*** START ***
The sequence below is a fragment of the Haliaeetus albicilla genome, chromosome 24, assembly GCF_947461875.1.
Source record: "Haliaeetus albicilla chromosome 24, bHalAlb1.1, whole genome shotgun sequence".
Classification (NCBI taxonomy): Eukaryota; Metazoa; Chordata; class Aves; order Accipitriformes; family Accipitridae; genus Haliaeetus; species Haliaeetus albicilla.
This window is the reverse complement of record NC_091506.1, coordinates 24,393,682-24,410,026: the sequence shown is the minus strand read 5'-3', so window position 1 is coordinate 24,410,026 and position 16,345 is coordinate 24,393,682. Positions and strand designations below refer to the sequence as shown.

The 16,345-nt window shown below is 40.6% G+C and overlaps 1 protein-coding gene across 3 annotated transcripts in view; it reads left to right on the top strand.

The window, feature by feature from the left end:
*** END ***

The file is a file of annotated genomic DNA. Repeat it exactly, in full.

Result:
The sequence below is a fragment of the Haliaeetus albicilla genome, chromosome 24, assembly GCF_947461875.1.
Source record: "Haliaeetus albicilla chromosome 24, bHalAlb1.1, whole genome shotgun sequence".
Classification (NCBI taxonomy): Eukaryota; Metazoa; Chordata; class Aves; order Accipitriformes; family Accipitridae; genus Haliaeetus; species Haliaeetus albicilla.
This window is the reverse complement of record NC_091506.1, coordinates 24,393,682-24,410,026: the sequence shown is the minus strand read 5'-3', so window position 1 is coordinate 24,410,026 and position 16,345 is coordinate 24,393,682. Positions and strand designations below refer to the sequence as shown.

The 16,345-nt window shown below is 40.6% G+C and overlaps 1 protein-coding gene across 3 annotated transcripts in view; it reads left to right on the top strand.

The window, feature by feature from the left end: